Second, I don’t have a problem telling board members that their generosity opens doors to other people’s generosity. Potential donors, including foundations, want to know that the board is a hundred percent committed to supporting the institution.
Not all board members can write big checks, but they know people who have that capacity. The board helps the president gain access to people with resources. The question is whether they feel comfortable introducing the president to those people.
I try to develop a theology of philanthropy within my board. I want them to understand that people give money because they feel a connection between their belief system and a cause that shares that belief system. Donors are grateful to board members who help make that connection.
Q Do you think of fundraising as ministry?
A Absolutely! If I believe in the ministry of the institution, then I understand that the ministry can’t exist without financial support. The ministry can’t grow without the resources it needs.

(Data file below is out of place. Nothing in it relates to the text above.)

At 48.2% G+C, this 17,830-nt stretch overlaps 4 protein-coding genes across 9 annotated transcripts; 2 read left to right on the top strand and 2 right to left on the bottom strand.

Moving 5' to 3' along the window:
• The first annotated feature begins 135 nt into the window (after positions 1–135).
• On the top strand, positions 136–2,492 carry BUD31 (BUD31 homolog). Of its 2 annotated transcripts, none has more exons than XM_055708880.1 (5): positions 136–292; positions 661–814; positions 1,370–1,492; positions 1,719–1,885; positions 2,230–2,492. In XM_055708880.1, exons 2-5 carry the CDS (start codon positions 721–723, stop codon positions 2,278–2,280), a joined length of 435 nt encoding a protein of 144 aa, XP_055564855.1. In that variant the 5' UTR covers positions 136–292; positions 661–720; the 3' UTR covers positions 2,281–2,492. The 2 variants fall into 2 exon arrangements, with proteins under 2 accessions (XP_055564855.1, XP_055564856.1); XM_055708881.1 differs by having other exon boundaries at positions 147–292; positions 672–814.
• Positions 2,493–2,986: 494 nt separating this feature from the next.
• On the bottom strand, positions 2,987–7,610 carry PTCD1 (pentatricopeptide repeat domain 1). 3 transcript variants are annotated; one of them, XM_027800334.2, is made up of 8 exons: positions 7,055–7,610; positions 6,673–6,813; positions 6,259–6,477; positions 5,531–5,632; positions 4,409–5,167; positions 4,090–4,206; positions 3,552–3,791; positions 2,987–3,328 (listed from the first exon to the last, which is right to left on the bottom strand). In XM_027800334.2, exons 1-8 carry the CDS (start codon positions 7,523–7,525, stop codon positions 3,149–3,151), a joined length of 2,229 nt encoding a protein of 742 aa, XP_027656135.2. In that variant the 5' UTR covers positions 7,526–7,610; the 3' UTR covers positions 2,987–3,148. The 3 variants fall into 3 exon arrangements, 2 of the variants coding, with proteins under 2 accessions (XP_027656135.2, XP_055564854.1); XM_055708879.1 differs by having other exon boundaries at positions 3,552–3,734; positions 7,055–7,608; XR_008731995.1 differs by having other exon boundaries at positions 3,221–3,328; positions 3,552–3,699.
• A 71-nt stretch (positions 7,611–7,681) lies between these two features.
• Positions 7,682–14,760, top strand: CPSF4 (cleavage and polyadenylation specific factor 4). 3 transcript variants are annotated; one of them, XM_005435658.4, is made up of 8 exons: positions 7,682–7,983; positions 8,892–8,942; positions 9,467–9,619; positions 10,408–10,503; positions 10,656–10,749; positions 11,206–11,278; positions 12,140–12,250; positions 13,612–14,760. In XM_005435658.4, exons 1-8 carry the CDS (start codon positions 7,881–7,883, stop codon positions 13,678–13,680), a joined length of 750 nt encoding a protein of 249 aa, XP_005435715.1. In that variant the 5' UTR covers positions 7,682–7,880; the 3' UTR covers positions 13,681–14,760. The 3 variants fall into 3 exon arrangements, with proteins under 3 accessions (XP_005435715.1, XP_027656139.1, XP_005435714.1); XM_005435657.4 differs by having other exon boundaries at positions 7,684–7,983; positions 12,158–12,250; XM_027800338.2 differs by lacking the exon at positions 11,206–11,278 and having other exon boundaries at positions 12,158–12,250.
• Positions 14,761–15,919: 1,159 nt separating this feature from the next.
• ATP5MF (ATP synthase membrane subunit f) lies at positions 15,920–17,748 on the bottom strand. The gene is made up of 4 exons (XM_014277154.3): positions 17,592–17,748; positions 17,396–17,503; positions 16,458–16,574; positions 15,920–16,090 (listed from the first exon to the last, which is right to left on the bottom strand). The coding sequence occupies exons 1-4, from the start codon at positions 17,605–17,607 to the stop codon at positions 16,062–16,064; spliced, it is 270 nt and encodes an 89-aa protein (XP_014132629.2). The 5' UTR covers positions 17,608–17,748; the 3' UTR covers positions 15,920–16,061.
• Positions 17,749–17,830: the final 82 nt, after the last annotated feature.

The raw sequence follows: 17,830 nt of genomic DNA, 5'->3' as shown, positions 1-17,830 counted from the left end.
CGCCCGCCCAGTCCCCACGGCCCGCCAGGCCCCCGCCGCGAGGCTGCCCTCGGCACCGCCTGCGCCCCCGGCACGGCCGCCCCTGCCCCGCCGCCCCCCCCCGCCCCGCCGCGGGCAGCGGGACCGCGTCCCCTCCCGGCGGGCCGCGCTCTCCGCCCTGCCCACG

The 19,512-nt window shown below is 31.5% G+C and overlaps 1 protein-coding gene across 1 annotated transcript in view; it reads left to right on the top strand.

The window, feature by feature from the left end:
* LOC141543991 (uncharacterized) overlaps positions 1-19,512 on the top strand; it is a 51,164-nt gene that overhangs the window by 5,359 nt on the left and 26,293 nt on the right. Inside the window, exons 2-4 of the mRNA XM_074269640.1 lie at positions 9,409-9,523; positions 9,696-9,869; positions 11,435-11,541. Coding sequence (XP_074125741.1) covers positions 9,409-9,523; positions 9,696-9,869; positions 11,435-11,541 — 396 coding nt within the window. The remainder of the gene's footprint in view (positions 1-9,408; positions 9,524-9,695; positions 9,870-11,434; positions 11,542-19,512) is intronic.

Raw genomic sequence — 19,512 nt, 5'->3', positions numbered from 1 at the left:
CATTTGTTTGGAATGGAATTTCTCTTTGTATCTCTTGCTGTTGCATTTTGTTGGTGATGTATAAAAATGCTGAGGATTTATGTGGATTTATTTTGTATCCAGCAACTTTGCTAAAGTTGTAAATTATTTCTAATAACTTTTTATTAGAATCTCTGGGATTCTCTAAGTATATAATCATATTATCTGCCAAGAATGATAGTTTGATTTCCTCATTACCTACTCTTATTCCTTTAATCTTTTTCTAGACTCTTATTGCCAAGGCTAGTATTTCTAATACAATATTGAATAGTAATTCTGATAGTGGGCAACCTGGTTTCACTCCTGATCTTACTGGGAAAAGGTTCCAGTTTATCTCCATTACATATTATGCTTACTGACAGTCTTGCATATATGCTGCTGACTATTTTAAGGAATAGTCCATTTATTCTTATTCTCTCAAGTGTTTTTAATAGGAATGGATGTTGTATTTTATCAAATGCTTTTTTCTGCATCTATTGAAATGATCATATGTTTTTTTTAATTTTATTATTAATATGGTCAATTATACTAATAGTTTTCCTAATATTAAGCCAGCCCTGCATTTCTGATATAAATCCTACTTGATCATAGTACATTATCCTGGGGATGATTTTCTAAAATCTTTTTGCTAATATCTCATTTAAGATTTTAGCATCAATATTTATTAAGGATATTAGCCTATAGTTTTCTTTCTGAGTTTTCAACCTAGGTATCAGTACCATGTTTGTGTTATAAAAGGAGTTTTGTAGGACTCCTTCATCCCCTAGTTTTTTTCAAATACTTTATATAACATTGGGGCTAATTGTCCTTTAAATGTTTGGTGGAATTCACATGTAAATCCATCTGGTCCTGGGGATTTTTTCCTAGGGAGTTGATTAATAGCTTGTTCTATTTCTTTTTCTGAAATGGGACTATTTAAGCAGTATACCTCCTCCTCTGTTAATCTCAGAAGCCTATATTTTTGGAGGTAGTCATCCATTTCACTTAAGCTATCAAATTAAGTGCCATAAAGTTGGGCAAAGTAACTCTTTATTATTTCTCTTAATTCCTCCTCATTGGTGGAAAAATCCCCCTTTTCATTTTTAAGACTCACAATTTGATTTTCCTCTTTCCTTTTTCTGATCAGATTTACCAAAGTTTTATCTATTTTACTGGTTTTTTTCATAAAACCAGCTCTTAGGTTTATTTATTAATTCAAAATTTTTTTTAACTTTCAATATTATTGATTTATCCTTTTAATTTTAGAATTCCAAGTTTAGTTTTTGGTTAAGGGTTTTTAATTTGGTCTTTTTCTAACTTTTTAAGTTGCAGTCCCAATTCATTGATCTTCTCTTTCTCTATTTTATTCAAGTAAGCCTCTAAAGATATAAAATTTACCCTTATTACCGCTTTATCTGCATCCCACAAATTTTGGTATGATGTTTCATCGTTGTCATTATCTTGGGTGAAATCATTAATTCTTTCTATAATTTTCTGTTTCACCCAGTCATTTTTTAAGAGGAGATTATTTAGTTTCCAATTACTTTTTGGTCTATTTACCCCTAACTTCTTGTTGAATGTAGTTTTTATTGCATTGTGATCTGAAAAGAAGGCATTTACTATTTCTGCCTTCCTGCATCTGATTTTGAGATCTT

Manna from heaven doesn’t usually come in the form of millions of dollars that suddenly turn around an institution. It comes because people with resources believe in an institution.
How can they give if they’ve not heard? How can they give without a compelling story that helps them recognize the relationship between their values and the value of the institution that they’ve been asked to support?
Q So, is a seminary president a minister of fundraising?
A Part of my job is to connect people who have resources with a cause that is vital for the well-being of society. Some potential donors may not be convinced of the value of our seminary’s work, but they listen when I talk about the contributions of our graduates.
I tell them about the graduates who are chaplains in the military, or who are involved in prison ministry, or who start drug rehab programs, or who reach out to persons struggling with HIV as well as those who are pastors or serve in other church-related roles. Giving is part of the Gospel, and I believe people welcome the opportunity to make a difference in the world by giving to something bigger than themselves.